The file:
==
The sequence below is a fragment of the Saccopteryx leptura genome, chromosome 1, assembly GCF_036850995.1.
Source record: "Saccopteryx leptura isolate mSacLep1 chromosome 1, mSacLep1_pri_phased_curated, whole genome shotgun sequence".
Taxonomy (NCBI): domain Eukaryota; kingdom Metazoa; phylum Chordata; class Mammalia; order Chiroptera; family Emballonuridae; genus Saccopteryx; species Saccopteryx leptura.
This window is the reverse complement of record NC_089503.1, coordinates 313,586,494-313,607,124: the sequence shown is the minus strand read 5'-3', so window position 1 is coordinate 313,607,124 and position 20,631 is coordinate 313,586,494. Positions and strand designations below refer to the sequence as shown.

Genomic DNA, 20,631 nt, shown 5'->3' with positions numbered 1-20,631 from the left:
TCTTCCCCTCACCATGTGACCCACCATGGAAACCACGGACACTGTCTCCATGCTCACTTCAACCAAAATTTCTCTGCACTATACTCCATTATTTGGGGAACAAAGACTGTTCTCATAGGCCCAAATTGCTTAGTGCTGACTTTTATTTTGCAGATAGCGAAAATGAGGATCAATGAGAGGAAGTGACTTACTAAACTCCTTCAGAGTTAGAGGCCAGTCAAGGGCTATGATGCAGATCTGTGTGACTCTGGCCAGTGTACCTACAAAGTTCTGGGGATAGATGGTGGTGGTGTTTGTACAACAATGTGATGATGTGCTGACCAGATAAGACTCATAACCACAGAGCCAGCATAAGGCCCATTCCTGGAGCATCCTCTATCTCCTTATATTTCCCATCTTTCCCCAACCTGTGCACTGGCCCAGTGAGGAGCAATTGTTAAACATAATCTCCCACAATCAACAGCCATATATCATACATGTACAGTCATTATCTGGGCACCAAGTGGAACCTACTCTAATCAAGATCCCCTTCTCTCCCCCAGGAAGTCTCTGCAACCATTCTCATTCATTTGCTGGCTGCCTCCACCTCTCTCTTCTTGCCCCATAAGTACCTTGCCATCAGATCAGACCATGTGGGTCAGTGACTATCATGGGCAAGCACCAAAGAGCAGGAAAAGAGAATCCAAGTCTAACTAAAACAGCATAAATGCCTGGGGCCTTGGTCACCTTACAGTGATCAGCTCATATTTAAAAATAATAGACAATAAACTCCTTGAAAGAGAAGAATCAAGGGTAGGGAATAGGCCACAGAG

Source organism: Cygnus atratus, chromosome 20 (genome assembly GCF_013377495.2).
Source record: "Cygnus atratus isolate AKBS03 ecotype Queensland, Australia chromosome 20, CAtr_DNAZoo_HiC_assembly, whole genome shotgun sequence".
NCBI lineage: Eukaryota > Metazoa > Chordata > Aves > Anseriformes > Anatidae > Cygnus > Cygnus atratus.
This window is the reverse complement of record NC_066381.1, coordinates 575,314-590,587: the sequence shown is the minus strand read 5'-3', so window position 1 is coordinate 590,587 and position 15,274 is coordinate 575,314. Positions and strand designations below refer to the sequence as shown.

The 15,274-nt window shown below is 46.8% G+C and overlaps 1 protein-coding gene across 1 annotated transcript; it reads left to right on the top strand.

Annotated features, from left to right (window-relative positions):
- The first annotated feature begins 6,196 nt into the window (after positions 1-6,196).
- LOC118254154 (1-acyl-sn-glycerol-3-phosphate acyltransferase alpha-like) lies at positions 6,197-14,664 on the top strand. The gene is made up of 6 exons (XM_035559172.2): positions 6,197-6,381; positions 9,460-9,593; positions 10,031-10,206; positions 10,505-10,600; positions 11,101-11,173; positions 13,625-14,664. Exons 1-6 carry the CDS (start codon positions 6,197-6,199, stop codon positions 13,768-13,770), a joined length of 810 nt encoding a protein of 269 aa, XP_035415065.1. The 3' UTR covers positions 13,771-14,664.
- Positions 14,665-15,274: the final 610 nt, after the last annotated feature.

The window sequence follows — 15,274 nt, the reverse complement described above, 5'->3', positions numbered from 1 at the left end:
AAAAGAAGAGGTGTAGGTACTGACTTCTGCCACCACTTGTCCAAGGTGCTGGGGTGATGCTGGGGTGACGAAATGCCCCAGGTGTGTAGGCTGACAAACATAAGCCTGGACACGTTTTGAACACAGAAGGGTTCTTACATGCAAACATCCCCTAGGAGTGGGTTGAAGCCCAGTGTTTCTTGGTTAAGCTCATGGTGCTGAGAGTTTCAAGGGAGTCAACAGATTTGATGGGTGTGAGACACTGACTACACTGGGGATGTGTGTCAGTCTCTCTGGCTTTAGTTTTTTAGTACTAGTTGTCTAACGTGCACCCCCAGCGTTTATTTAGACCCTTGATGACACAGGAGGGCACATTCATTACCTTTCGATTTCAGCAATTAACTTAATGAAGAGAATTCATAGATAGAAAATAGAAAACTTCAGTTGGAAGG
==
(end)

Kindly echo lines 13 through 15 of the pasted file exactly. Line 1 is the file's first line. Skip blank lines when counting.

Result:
- The first annotated feature begins 6,196 nt into the window (after positions 1-6,196).
- LOC118254154 (1-acyl-sn-glycerol-3-phosphate acyltransferase alpha-like) lies at positions 6,197-14,664 on the top strand. The gene is made up of 6 exons (XM_035559172.2): positions 6,197-6,381; positions 9,460-9,593; positions 10,031-10,206; positions 10,505-10,600; positions 11,101-11,173; positions 13,625-14,664. Exons 1-6 carry the CDS (start codon positions 6,197-6,199, stop codon positions 13,768-13,770), a joined length of 810 nt encoding a protein of 269 aa, XP_035415065.1. The 3' UTR covers positions 13,771-14,664.
- Positions 14,665-15,274: the final 610 nt, after the last annotated feature.